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Tickers in this Article: HPQ, DELL, IBM, CSCO, AAPL, EMC, INTC
It says something about today's market when a company that already carried relatively modest expectations gets hammered anew over a relatively small slip in guidance. Fair or not, that is the reality for Hewlett-Packard (NYSE:HPQ) - yet another tech greybeard that investors seem to want to pack off to glue factory. While it is true that Hewlett-Packard has challenges and deficits to correct, patient investors may want to be opportunistic here as the hot money cashes in their chips and moves on to the next idea.

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A Sour Start To The Year
Hewlett-Packard impressed nobody with its fiscal first quarter results. Revenue rose 4% from the year-ago level, but fell 3% on a sequential basis. Unfortunately, that level was below even the bottom end of the analyst range for this quarter.

Although the company's servers, storage and networking business was strong - a good read-through for EMC (NYSE:EMC) and Juniper (Nasdaq:JNPR), but problematic for Cisco (Nasdaq:CSCO) - that was about it. Imaging and printing was not bad and seems to be outperforming Lexmark (NYSE:LXK) and Xerox (NYSE:XRX), but software performance was mediocre and computer and service revenue were quite disappointing.

HP is in decent company with its poor service results. IBM (NYSE:IBM) and Dell (Nasdaq:DELL) both had sluggish performance here recently. But the computer results are more concerning. HP's consumer computer revenue was down 12% and the company is not doing especially well in China. While some of the computer under-performance might be due to channel inventory issues ahead of the new Intel (Nasdaq:INTC) chip launch, it may also be the case that Apple's (Nasdaq:AAPL) iPad sales really are biting into the laptop market.

Moving on from revenue, the news is neither especially good or bad. The company's gross margin was soft (down almost half a point) on a sequential basis but solid on a year-on-year comparison. Operating margin picked up a little better, as operating profit grew 14% from the year-ago level, but the quality of the performance was arguably not top-notch.

Looking Ahead
HP seems to have three significant brushfires to handle with respect to the Street. If tablets really are chewing up the laptop market, HP has a problem (along with chip companies like Intel, AMD (NYSE:AMD), and Nvidia (Nasdaq:NVDA). Even though HP intends to compete in the tablet market, they are more than a couple of steps behind Apple and Samsung at this point.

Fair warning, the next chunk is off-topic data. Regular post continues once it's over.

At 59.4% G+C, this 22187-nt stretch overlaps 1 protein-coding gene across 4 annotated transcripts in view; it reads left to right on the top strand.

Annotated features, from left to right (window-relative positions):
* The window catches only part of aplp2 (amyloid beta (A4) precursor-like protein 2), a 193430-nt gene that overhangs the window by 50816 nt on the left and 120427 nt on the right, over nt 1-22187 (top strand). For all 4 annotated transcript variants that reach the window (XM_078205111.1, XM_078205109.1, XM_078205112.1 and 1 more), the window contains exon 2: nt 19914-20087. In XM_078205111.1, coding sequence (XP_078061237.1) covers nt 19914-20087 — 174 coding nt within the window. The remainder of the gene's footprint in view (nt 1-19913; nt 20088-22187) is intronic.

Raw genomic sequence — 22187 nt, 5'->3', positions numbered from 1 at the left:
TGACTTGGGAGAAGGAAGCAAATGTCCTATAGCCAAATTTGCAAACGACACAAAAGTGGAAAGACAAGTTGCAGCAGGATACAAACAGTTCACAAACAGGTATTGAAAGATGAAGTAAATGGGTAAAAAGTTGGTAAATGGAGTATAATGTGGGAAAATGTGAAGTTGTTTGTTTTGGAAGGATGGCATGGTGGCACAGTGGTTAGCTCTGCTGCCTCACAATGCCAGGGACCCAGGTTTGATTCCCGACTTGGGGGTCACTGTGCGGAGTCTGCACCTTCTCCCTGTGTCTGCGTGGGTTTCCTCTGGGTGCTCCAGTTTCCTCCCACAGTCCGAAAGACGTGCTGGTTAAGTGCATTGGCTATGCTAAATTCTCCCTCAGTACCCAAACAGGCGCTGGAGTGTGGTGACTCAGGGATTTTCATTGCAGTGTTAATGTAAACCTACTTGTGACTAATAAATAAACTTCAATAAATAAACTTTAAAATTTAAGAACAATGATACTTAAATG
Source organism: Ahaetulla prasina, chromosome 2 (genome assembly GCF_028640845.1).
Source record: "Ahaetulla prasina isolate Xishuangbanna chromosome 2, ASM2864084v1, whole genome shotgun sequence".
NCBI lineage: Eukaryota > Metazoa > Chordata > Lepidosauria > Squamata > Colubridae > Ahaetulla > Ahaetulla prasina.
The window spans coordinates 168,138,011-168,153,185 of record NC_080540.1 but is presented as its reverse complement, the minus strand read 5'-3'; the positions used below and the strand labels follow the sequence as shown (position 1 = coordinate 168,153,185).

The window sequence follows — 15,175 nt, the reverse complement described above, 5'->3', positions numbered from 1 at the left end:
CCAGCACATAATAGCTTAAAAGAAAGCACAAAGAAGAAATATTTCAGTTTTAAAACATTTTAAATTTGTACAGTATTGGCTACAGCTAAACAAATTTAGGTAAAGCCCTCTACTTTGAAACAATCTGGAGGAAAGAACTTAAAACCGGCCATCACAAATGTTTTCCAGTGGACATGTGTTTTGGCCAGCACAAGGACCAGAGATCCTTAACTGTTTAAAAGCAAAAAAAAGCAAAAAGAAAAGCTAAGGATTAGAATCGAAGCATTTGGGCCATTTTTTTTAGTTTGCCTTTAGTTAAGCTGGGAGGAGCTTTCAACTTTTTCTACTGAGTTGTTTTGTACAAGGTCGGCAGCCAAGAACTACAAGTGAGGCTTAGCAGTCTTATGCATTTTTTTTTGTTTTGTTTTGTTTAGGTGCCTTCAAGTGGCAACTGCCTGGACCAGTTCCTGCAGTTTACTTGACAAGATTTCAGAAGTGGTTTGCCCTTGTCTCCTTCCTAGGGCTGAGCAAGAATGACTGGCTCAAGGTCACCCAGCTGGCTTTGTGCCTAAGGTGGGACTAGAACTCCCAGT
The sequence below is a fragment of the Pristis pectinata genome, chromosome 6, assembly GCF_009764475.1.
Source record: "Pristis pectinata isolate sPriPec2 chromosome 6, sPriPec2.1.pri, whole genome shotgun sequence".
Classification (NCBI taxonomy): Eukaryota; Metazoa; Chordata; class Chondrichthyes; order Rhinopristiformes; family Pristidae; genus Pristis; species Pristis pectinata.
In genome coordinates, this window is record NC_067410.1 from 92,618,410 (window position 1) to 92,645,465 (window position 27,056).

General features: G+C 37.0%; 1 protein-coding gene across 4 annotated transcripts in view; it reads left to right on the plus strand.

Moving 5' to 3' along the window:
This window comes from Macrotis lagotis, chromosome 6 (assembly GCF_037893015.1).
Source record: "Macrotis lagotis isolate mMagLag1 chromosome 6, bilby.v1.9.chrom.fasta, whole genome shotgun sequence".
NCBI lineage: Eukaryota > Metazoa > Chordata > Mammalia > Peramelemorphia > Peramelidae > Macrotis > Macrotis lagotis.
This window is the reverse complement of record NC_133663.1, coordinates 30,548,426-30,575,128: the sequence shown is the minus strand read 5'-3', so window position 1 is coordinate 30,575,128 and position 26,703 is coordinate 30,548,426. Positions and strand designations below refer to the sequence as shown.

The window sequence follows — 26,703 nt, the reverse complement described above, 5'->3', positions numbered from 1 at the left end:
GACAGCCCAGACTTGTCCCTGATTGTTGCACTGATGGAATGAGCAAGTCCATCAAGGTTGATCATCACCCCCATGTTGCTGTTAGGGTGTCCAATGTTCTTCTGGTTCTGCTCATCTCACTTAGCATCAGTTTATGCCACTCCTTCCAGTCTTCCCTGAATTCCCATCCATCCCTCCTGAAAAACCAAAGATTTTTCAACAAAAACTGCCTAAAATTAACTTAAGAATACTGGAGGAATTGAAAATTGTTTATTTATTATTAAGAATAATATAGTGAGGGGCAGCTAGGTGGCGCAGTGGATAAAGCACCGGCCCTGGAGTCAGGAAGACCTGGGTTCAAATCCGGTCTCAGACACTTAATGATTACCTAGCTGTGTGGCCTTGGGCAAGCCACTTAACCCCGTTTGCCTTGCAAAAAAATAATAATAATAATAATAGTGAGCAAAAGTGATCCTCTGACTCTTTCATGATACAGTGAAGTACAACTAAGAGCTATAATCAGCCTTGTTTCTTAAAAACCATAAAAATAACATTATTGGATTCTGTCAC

Problem number two revolves around the service business. Service is a surprisingly large part of HP's revenue base and this is a fiercely competitive market. It is also a business with above-average profits and the company can not afford to let this slip away.

The third concern for the company is what management has in mind to boost growth. The company has a fairly clean balance sheet and HP management could marshal billions towards acquisitions if it wished to do so. Here's the problem - "old tech" is cheap, but nobody wants to see HP buy any more of that, while "new tech" is exciting and growthy, but very expensive. Consequently, investors are going to want some rather clear guidance from management on just what exactly the M&A strategy is going to look like for the next two or three years and if it looks like the company is chasing expensive growth, that is a problem.

The Bottom Line
I have to confess some surprise that the stock reacted as badly as it did to first quarter earnings. My model estimates were already conservative, so HP's new lower guidance doesn't move my fair value estimate at all. Perhaps more concerning, though, is the fact that there is still a pretty optimistic cadre of sell-side analysts on this stock - it is entirely possible to validate a purchase of HP shares on conservative numbers, but if over-optimistic analysts find themselves backing down from their too-high forecasts, it will create a definite overhang on the perception of this company and stock. (For more, see Strategies For Quarterly Earnings Season.)

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